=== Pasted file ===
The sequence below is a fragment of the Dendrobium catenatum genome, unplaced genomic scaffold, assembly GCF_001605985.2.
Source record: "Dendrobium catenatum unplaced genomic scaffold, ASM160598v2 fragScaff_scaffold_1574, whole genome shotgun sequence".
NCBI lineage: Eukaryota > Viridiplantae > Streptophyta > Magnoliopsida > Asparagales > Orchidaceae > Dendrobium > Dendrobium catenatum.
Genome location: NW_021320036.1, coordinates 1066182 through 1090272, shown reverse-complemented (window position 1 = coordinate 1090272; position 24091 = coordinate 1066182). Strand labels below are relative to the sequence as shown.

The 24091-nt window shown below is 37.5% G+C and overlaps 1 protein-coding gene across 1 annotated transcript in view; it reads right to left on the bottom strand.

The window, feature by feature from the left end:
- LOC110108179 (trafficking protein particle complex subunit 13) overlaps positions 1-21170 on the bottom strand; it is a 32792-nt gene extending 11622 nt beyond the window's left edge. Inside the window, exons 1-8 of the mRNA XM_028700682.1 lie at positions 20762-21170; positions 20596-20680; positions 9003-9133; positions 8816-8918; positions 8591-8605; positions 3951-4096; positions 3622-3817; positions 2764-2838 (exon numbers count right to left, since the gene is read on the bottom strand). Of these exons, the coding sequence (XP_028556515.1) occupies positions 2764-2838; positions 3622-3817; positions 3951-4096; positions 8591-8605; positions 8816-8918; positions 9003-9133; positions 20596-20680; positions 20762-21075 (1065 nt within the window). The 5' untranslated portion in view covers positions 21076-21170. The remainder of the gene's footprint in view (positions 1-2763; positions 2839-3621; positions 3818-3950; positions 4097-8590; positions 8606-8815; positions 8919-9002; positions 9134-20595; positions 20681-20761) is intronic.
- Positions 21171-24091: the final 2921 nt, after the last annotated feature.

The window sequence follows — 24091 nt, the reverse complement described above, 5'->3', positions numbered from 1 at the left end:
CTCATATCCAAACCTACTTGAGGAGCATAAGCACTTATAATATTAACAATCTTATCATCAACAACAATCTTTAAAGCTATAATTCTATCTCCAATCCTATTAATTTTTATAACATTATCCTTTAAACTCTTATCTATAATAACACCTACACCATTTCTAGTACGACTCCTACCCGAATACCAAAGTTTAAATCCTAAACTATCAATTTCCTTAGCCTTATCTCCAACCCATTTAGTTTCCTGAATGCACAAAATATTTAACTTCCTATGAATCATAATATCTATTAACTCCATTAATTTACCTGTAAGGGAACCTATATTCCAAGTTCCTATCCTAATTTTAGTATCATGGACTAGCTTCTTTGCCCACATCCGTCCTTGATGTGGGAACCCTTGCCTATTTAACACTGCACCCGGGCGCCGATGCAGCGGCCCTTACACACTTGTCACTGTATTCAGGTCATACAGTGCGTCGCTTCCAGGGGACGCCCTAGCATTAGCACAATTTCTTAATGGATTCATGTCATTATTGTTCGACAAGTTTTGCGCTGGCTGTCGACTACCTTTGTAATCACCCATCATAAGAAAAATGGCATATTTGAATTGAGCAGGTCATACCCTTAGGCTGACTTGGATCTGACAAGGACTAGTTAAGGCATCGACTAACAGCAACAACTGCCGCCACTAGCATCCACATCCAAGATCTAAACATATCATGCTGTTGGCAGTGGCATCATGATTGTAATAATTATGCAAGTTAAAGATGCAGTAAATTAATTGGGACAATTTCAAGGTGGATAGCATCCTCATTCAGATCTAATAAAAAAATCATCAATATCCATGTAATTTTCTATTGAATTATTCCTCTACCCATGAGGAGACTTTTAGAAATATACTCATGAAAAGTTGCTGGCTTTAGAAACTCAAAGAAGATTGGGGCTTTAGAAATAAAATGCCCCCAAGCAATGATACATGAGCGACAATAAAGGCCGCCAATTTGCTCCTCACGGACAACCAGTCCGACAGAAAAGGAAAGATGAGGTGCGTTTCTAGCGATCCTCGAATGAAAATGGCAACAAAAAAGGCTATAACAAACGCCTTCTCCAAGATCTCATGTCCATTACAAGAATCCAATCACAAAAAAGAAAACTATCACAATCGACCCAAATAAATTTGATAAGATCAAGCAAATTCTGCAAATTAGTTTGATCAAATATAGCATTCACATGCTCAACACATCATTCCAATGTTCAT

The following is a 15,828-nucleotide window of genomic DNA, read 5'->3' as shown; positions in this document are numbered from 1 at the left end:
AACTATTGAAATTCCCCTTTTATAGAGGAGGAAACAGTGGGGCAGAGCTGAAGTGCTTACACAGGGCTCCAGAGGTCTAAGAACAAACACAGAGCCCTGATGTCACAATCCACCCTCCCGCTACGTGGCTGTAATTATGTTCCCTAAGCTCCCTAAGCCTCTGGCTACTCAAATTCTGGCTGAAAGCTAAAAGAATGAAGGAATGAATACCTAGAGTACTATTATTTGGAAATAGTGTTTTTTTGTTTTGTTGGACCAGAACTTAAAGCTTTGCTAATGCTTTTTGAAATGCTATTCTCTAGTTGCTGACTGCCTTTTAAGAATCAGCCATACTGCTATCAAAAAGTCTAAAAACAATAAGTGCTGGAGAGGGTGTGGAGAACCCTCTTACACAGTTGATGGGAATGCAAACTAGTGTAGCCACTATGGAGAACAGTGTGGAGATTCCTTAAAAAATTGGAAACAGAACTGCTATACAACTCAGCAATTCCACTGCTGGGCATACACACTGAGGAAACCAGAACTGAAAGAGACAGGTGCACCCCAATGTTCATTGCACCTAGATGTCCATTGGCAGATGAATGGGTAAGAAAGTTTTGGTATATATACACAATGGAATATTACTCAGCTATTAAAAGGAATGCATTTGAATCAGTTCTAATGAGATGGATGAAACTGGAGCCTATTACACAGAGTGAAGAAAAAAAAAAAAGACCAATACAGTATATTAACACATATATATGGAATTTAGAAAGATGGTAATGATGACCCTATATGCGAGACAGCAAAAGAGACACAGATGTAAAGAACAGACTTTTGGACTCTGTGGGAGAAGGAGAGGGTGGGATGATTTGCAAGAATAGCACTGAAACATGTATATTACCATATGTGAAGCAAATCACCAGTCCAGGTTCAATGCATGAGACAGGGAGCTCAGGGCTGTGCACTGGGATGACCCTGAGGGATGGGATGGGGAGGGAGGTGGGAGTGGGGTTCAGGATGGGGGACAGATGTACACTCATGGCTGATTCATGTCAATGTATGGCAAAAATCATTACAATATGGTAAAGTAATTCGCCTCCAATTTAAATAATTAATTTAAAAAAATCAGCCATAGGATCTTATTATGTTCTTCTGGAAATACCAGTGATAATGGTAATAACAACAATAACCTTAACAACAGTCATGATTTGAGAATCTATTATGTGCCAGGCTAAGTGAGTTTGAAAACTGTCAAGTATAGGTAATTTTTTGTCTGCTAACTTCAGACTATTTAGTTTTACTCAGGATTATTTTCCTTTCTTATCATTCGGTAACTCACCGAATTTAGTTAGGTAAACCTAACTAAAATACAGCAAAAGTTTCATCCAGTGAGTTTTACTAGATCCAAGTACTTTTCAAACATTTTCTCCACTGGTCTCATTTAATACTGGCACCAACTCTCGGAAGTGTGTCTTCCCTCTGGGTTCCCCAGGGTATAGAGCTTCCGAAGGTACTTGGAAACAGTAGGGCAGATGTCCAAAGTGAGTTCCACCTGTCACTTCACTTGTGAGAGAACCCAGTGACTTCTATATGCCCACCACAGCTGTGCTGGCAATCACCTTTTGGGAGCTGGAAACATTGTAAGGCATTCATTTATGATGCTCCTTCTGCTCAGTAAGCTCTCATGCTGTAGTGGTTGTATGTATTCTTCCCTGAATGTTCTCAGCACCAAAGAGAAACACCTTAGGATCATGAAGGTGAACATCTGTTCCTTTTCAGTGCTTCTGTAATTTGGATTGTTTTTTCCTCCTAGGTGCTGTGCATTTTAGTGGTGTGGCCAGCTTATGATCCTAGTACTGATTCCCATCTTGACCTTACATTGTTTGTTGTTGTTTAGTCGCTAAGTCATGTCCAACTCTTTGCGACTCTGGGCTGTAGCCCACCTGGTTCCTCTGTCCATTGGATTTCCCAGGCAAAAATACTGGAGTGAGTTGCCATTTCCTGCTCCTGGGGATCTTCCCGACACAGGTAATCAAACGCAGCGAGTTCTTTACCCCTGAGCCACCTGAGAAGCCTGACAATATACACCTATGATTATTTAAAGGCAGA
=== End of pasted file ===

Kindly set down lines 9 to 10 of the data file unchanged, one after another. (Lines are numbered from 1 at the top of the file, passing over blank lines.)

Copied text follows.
The window sequence follows — 24091 nt, the reverse complement described above, 5'->3', positions numbered from 1 at the left end:
CTCATATCCAAACCTACTTGAGGAGCATAAGCACTTATAATATTAACAATCTTATCATCAACAACAATCTTTAAAGCTATAATTCTATCTCCAATCCTATTAATTTTTATAACATTATCCTTTAAACTCTTATCTATAATAACACCTACACCATTTCTAGTACGACTCCTACCCGAATACCAAAGTTTAAATCCTAAACTATCAATTTCCTTAGCCTTATCTCCAACCCATTTAGTTTCCTGAATGCACAAAATATTTAACTTCCTATGAATCATAATATCTATTAACTCCATTAATTTACCTGTAAGGGAACCTATATTCCAAGTTCCTATCCTAATTTTAGTATCATGGACTAGCTTCTTTGCCCACATCCGTCCTTGATGTGGGAACCCTTGCCTATTTAACACTGCACCCGGGCGCCGATGCAGCGGCCCTTACACACTTGTCACTGTATTCAGGTCATACAGTGCGTCGCTTCCAGGGGACGCCCTAGCATTAGCACAATTTCTTAATGGATTCATGTCATTATTGTTCGACAAGTTTTGCGCTGGCTGTCGACTACCTTTGTAATCACCCATCATAAGAAAAATGGCATATTTGAATTGAGCAGGTCATACCCTTAGGCTGACTTGGATCTGACAAGGACTAGTTAAGGCATCGACTAACAGCAACAACTGCCGCCACTAGCATCCACATCCAAGATCTAAACATATCATGCTGTTGGCAGTGGCATCATGATTGTAATAATTATGCAAGTTAAAGATGCAGTAAATTAATTGGGACAATTTCAAGGTGGATAGCATCCTCATTCAGATCTAATAAAAAAATCATCAATATCCATGTAATTTTCTATTGAATTATTCCTCTACCCATGAGGAGACTTTTAGAAATATACTCATGAAAAGTTGCTGGCTTTAGAAACTCAAAGAAGATTGGGGCTTTAGAAATAAAATGCCCCCAAGCAATGATACATGAGCGACAATAAAGGCCGCCAATTTGCTCCTCACGGACAACCAGTCCGACAGAAAAGGAAAGATGAGGTGCGTTTCTAGCGATCCTCGAATGAAAATGGCAACAAAAAAGGCTATAACAAACGCCTTCTCCAAGATCTCATGTCCATTACAAGAATCCAATCACAAAAAAGAAAACTATCACAATCGACCCAAATAAATTTGATAAGATCAAGCAAATTCTGCAAATTAGTTTGATCAAATATAGCATTCACATGCTCAACACATCATTCCAATGTTCAT